However, so long as the Gunners remain shorn of so much of our genuine pace, at some point in this campaign there was always likely to come a time when more doughty opposition defence was likely to succeed in throwing a wet blanket over our ability to thread the ball through the eye of the needle, or deny us the opportunity to nick a set-piece goal. And so it proved on Sunday, where hard as Gibbs and Sagna might've tried to forage forward and to lend our attacks some momentum in the second half, they were restricted by their knowledge of the limited speed in the legs of the likes of Arteta and the Flamster and the resulting need to pay that much more heed to their defensive duties out on the flanks.

Additionally, with Man Utd's more simple defensive souls aware that they were in no danger of being exposed to a turn of genuine attacking pace, by a simple ball over the top, thereby enabling them to focus on our single, habitual means of breaking the opposition down, they were able to condense the area in the middle of the park and deny the likes of Ozil, Cazorla and Ramsey the time and space to be able to trouble our hosts.

However, while we might've made a decent fist of exerting some pressure in the second half, once Wilshere had been introduced and offered us some forward momentum, as far as I'm concerned, the truth of the matter is that we lost this match right at the start, perhaps even in the tunnel before kick-off because we failed to set about our old foe with the sort of vim and vigour that would've expressed our certainty that the Arsenal's new found might will out.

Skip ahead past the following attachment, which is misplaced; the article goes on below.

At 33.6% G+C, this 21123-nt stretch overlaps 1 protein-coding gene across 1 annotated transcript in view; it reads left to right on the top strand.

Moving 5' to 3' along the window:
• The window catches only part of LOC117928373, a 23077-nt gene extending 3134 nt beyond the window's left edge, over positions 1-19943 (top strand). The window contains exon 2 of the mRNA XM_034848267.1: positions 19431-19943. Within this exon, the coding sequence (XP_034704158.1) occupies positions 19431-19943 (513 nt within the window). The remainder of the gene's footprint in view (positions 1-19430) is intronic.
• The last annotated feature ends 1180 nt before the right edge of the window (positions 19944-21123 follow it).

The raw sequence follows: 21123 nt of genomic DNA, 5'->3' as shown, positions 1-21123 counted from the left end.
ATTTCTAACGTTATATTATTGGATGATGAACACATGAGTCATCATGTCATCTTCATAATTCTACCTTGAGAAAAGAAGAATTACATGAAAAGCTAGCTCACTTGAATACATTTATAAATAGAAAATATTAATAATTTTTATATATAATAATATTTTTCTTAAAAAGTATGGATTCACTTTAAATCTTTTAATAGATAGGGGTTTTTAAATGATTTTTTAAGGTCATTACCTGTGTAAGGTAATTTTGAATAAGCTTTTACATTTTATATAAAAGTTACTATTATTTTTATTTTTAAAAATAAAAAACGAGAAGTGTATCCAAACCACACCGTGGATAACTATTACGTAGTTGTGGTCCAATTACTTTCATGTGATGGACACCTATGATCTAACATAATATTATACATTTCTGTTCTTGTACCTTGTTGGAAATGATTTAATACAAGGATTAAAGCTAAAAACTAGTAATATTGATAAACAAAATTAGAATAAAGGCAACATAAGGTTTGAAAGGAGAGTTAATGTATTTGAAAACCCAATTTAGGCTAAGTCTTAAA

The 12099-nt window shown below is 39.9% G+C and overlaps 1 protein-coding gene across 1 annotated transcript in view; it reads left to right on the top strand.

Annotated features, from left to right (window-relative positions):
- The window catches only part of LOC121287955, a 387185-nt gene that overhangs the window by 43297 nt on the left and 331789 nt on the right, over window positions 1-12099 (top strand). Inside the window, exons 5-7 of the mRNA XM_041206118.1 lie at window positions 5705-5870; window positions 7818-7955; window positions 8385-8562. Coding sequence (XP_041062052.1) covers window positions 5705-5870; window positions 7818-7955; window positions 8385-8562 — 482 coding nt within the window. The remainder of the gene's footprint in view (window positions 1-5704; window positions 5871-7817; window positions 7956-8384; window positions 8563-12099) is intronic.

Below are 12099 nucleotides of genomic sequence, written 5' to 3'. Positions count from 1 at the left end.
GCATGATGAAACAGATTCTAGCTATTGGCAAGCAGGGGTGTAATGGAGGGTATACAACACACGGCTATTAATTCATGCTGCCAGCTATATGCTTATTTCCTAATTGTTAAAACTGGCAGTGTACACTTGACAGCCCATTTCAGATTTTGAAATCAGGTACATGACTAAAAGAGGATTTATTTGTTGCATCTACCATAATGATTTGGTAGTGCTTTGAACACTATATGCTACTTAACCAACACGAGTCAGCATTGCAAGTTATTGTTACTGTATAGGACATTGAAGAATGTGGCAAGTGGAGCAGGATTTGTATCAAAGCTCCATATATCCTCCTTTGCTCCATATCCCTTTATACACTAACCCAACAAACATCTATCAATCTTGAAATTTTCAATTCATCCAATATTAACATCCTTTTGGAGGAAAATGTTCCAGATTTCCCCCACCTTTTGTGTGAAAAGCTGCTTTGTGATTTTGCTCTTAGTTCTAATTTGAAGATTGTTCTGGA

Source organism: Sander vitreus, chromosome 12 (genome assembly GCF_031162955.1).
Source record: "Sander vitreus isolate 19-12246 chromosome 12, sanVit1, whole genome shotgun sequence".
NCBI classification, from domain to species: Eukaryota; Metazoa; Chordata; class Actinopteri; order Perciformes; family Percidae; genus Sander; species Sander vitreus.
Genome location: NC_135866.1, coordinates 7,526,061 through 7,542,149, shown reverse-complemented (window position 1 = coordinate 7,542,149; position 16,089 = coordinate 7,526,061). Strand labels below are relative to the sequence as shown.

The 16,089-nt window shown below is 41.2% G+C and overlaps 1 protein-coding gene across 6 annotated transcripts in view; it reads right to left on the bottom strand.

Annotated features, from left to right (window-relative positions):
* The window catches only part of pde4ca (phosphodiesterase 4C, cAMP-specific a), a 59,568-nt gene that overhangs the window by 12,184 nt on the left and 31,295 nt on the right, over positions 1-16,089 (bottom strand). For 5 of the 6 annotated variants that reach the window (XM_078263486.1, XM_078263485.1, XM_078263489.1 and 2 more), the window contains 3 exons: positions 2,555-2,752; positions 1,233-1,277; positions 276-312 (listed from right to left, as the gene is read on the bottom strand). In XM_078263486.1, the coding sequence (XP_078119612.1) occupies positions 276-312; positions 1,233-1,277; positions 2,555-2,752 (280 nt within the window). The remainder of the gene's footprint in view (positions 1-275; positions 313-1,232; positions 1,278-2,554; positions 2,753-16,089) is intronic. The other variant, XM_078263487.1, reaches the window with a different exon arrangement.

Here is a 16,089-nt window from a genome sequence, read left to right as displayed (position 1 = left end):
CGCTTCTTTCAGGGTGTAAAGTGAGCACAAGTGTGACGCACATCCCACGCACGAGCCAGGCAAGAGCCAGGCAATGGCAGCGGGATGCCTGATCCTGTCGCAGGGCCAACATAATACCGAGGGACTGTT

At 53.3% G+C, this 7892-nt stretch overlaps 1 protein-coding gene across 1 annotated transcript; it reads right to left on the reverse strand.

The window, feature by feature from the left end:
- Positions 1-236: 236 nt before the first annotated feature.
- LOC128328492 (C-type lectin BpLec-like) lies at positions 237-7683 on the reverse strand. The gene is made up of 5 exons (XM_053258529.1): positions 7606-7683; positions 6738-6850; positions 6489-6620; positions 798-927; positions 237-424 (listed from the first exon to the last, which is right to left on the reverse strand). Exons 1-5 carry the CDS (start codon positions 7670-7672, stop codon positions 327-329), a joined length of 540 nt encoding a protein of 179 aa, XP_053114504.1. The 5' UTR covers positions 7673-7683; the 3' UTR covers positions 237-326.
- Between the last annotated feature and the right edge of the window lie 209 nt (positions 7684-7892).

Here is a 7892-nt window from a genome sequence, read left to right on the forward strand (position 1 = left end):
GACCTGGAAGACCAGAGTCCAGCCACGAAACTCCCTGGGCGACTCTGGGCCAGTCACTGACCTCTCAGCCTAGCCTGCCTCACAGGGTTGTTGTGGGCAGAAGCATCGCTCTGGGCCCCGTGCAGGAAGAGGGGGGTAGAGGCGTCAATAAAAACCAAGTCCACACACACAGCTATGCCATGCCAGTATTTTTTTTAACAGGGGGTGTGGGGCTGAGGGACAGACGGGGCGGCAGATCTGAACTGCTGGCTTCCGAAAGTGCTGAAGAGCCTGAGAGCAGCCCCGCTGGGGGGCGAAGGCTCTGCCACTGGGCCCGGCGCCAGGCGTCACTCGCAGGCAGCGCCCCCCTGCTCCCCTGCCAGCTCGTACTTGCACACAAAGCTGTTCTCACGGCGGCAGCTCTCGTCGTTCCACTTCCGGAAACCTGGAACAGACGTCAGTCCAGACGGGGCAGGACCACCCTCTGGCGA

I adore the thought that the Gunners might have begun to recapture some of the confidence and stature that has in the past seen us line up in the tunnel prior to a game, with some of our more nervous opposition requiring a change of underpants at the terrifying prospect of the challenge before them.
Yet sadly there was little sense of this as we were led out on Sunday. Where Arteta's awesome display left Stevie Gerrard looking like a pensioner waiting for his bus pass the previous weekend, you only had to contrast the performances of the likes of Rooney and Vermaelen at Old Trafford, as evidence of which of the two teams went into this game more desperate for success.